John’s Note: Every gobbler is a challenge, but some are candidates for the Turkey Hall of Fame. Gobblers are individuals. Although many will do what they’re supposed to do, when and the way they are supposed to do it, some turkeys become so expert at eluding the hunter, they seem almost supernatural. These toms have advanced degrees in hunter dodging, and in my lifetime I’ve met my share of these birds. But that’s what I enjoy about the sport of turkey hunting – you never know what’s going to happen, and you’re playing against an opponent that on his turf is often as smart, if not smarter, than you are. While pursuing gobblers, I’ve also had the good fortune to hunt with and interview some of the greatest turkey hunters in America today. All agree there are some gobblers that never can be killed legally.
Although we had seen three jakes, we hadn’t even heard a longbeard, let alone had one in our gun sights. Time was running out as I had to leave for home within the next few hours. As we were driving through the countryside looking for turkeys, Salter spotted a big gobbler with a jake and some hens out in the middle of a field. “You want to try for him, John?” Salter asked. “We might as well,” I said. “Because this is the last chance we’ll have before I leave.” We slipped along the edge of the woods and watched the turkey through binoculars.
The tom was 200 yards away in a clean pasture. I knew our chances of taking this bird fell somewhere between slim and none at all. But before we could even set-up and make an attempt to call the bird, fate intervened. Someone on the other side of the field fired a shotgun. I don’t know whether they were shooting at the turkey or some other critter, but the gobbler rose straight up from the ground like a Huey helicopter, turned in midair and flew straight for where Salter and I were standing next to a pine tree. “I don’t believe this,” I whispered as the big tom shortened the distance between us. When the old gobbler was straight overhead, I squeezed the trigger on my 12 gauge, and the bird folded.
Allen Jenkins had invited me to hunt elusive white gobblers on the property of his friend, J. C. Brown. Apparently a gene in this Mississippi flock occasionally produced albino turkeys. “We’ve seen white hens on J. C.’s place before, but these three are the first white gobblers we’ve ever spotted,” Jenkins said.
Brown had protected these ghostly-white phantoms while they were jakes, until they became 2-year olds.
Although Brown and Jenkins had called to the birds when they were jakes, they had chosen not to bag the phantoms until they were mature birds. The plan was for Brown and myself each to try to take one of the birds when the gobblers were 2-years old. We would leave the third gobbler. The first morning we hunted the white gobblers, we didn’t see them. But the second morning, we found them feeding in a field. “There are only two birds,” Brown said. “There should be three, but I’ve never seen them when all three gobblers were not together.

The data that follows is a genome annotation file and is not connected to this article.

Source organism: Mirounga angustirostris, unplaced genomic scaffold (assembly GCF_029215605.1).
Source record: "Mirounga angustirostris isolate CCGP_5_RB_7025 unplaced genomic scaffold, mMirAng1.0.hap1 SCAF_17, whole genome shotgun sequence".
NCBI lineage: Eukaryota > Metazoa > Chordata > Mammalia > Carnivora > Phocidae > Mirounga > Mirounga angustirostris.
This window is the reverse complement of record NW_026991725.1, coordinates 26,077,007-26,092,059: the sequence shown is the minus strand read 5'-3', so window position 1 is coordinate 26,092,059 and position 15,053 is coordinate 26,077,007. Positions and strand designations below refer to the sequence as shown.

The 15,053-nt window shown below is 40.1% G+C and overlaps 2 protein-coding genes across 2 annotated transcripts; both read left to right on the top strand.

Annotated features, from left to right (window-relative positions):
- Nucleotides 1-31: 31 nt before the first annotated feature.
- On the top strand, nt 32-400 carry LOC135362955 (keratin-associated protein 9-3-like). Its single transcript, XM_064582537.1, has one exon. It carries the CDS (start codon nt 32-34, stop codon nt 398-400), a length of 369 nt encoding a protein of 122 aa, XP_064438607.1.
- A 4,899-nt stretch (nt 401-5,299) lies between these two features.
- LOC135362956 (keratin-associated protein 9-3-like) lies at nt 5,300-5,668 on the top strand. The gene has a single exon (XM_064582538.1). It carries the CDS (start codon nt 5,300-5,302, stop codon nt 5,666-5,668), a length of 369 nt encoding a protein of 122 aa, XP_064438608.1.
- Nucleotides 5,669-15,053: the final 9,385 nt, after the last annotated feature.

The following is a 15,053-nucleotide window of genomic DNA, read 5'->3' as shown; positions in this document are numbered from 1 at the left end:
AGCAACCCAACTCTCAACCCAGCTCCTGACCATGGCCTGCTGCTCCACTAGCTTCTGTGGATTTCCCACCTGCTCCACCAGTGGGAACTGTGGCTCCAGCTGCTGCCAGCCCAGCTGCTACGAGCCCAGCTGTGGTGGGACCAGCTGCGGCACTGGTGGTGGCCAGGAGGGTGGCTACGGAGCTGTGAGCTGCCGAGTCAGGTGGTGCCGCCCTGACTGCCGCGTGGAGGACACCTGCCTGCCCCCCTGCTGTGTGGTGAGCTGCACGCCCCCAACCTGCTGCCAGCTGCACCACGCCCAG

Someone must have killed one of the birds.
” don’t want to take either one of the remaining white gobblers until I find out what happened to the third turkey.” That afternoon, the game warden called Brown’s home and reported that an adjacent landowner had taken one of the white gobblers when the bird crossed Brown’s property line. The killing of one of the albinos upset Brown so much he asked us not to take either of the other two white birds. Later we were able to call them and watch them for about 45 minutes. Those white gobblers were the most-unusual wild turkeys I ever had seen.
Toms easily taken are soon forgotten, but those wood wizards, the wily birds with the long beards and sharp spurs, the ones with mystical, elusive powers that can drive hunters insane are the ones we all remember. They are the masters of the art of dodging hunters.
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About the Author
John Phillips, winner of the 2012 Homer Circle Fishing Award for outstanding fishing writer by the American Sportfishing Association (AMA) and the Professional Outdoor Media Association (POMA), the 2008 Crossbow Communicator of the year and the 2007 Legendary Communicator chosen for induction into the National Fresh Water Hall of Fame, is a freelance writer (over 6,000 magazine articles for about 100 magazines and several thousand newspaper columns published), magazine editor, photographer for print media as well as industry catalogues (over 25,000 photos published), lecturer, outdoor consultant, marketing consultant, book author and daily internet content provider with an overview of the outdoors.